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Tuesday, June 25, 2019

Links - 25th June 2019 (2)

DILLON: Australian Universities Are Threatening To Ban Sarcasm, And I Am Offended - "According to the Institute of Public Affairs’ Free Speech on Campus Audit 2017, the University of Queensland, Western Sydney University, and Charles Sturt University all ban sarcasm, and their anguish is palpable and justifiably overwrought... Both the Charles Sturt University and the University of Queensland include “sarcasm” in their bullying policies, lumping it together with ridicule. Western Sydney University includes “sarcasm’” in its guide about how to identify potentially aggressive behaviors and warns to “be careful with humour and sarcasm” when trying to use proper “netiquette” (politeness on the internet)."

Getting Triggered at a White Privilege Conference - "she started throwing around the term white feelings—as if the emotions of Caucasians differed from those of other races—I got antsy. As I did when she explained that when we debate some aspects of racial injustice, we “take time away from the real issue”—an attitude which is the polar opposite of being open to dialogue. As much as I cringed at these statements, I can only imagine how the average white American would react.Then the presenter said something that literally made me gape: “Racism is a white creation.” Not, white people birthed modern racism or even white people invented the worst kind of racism, but that they came up with the phenomenon itself. During the Q&A segment, a second middle-aged white man raised his hand. Identifying himself as an archaeologist at a local museum, he related how pretty much every culture around the world has practiced, and continues to practice, some form of racism. He even posited that racism may have emerged as early as hundreds of thousands of years ago, when Homo sapiens oppressed Neanderthals. But soon a woman in her early forties—let’s call her Lucy—interrupted him to say, “I feel like some whitesplaining is going on.”Since all but two of the attendees were white, the statement could technically have applied to almost anyone in the room, including the presenter and Lucy herself. However, her goal was clear: to get this man to shut up—which he instantly did. An influential local figure who obviously cared enough about racism to pay $145 to attend the conference, the archaeologist was someone we should have embraced, rather than shamed and silenced. Nevertheless, at lunch, I found him sitting alone at an otherwise empty table. One of the most effective things a movement can do is critique itself from the inside, vetting anything that, once unleashed on the outside world, might needlessly turn people off the cause. Here was a perfect opportunity to do just that. Yet, sadly, not only is criticism from within unwelcome, it’s typically met with hostility... if the anti-racism movement is interested in persuasion, this kind of emotional thinking and its resulting outbursts have got to go. The day’s second workshop was entitled “Hot Buttons and Triggering Events: Increasing Our Capacity to Respond Effectively.” Much to my surprise, the presenter asked a roomful of social justice warriors why they found themselves triggered so easily and often... The presenter then encouraged us to ponder any “unmet needs” or “ego-driven desires” that may have contributed to our triggering. Did a lack of recognition cause Lucy to seek attention? Was she hoping to make the archaeologist “feel the pain and hurt” she had suffered? Or did she crave control, or want to be seen as an ally?... As satisfying as it feels to attack those you disagree with—whether fellow social justice activists, Trump supporters or bona fide white nationalists—if you’re not inviting someone to join you, all you’re doing is pushing them further away."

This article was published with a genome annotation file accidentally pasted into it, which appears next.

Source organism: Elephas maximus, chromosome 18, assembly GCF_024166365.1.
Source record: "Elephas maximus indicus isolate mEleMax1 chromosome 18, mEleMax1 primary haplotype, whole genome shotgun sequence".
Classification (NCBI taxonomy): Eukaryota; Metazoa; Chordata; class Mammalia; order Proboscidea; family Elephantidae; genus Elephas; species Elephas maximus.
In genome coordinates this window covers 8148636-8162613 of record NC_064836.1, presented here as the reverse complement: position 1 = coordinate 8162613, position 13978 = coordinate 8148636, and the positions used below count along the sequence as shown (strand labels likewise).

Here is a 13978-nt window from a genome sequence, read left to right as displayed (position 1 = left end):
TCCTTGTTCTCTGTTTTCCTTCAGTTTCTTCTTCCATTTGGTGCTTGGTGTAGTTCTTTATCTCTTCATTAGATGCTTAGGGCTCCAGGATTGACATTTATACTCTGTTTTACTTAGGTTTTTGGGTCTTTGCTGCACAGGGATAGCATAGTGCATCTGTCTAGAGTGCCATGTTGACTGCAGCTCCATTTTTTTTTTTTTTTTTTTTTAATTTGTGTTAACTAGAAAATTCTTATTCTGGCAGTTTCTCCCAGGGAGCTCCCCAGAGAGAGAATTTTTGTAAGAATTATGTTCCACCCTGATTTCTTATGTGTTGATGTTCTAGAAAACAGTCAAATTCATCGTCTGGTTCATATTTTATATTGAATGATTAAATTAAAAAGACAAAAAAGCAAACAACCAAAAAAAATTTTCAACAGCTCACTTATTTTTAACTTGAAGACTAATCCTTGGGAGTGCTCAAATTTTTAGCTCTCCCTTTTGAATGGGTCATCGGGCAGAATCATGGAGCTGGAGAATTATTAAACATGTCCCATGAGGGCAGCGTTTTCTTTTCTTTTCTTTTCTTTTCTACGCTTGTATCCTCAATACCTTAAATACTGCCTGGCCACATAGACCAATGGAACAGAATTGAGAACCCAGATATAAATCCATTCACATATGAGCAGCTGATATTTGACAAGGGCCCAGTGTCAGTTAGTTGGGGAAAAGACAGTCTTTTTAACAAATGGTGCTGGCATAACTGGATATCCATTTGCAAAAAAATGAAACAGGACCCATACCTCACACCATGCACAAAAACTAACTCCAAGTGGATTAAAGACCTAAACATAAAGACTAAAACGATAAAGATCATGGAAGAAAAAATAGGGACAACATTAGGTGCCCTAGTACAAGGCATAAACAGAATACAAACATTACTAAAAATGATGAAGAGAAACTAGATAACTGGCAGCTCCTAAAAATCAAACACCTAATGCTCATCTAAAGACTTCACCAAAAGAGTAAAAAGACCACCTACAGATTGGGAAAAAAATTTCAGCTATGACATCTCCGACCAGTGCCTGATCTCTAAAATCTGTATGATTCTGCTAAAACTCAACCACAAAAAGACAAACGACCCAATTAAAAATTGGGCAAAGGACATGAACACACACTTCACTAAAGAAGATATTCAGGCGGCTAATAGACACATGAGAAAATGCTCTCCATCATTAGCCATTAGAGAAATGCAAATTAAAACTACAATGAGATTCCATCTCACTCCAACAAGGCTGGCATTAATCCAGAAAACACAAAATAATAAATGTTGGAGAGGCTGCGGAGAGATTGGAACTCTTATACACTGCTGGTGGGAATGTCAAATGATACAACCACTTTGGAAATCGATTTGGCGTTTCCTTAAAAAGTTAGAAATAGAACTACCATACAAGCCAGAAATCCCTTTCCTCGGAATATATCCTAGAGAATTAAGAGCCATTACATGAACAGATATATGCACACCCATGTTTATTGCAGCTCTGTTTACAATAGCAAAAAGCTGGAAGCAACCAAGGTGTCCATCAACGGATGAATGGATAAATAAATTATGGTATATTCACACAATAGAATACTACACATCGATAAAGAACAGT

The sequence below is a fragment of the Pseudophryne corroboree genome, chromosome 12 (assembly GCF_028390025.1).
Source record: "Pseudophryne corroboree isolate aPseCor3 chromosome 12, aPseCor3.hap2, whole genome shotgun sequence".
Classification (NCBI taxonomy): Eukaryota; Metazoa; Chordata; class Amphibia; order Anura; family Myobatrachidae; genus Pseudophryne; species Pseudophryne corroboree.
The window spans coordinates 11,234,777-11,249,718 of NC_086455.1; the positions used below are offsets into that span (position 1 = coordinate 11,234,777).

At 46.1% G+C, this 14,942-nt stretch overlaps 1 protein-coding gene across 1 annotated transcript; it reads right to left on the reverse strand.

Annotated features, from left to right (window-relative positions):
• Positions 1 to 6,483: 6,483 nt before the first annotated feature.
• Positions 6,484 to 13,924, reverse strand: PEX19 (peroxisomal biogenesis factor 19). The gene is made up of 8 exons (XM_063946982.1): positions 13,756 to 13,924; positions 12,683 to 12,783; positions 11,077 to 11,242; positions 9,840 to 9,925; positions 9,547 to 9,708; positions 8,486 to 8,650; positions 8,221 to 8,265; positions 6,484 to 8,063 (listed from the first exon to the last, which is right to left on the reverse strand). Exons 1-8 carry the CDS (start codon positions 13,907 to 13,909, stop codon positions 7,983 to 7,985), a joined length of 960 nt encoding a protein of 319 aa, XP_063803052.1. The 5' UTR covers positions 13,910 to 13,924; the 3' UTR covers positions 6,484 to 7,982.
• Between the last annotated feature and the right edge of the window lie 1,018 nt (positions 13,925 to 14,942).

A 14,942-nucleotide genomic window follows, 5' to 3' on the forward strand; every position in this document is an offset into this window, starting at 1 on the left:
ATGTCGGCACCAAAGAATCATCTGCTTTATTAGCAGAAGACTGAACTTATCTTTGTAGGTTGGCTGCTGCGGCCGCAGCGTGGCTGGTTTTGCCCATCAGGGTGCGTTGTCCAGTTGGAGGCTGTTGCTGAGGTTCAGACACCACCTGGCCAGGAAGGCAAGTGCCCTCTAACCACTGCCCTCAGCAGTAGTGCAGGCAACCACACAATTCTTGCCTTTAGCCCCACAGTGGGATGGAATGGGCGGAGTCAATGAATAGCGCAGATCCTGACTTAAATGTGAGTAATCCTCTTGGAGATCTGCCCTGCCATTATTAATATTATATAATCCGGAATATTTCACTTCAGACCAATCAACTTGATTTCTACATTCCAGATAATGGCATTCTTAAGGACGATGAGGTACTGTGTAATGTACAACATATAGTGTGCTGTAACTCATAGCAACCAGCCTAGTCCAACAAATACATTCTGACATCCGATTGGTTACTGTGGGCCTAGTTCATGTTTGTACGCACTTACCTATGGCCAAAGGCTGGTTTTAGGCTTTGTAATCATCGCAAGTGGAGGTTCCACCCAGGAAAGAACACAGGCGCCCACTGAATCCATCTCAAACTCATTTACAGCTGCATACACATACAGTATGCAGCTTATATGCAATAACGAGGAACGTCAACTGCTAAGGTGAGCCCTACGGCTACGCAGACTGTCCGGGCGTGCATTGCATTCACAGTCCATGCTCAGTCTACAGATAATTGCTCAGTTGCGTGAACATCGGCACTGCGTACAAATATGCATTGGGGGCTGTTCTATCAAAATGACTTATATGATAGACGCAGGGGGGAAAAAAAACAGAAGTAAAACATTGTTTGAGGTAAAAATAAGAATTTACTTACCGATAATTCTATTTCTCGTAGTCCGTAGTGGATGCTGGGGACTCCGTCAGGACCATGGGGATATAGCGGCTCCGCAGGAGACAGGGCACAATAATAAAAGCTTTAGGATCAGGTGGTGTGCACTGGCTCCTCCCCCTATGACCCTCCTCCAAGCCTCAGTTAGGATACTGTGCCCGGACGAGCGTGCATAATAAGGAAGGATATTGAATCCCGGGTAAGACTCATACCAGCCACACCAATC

Could Google rankings skew an election? New group aims to find out. - The Washington Post - "Epstein’s latest initiative includes the public support of 12 academics in four countries, from institutions such as Stanford University, the University of Maryland and the University of Amsterdam... This would resemble a system that Epstein and several colleagues used to track alleged bias throughout the 2016 presidential campaign, during which they recruited 95 monitors in 24 states who ultimately captured more than 13,000 sets of search rankings and the 98,000 pages to which they linked. In that election, Epstein said searches related to the election were more likely to produce links to Web pages offering a favorable impression of Democrat Hillary Clinton than to ones favorable to Republican Donald Trump."

Sainsbury's launches £1.50 edible insect range in UK supermarket first - "Sainsbury's has become the first UK high street supermarket to stock edible insects.Barbecue-flavour roasted crickets are being put on sale in 250 stores across the country from Sunday.The Eat Grub's "smoky BBQ crunchy roasted crickets" are described as "crunchy in texture with a rich smoky flavour".Packets of the insects will cost £1.50."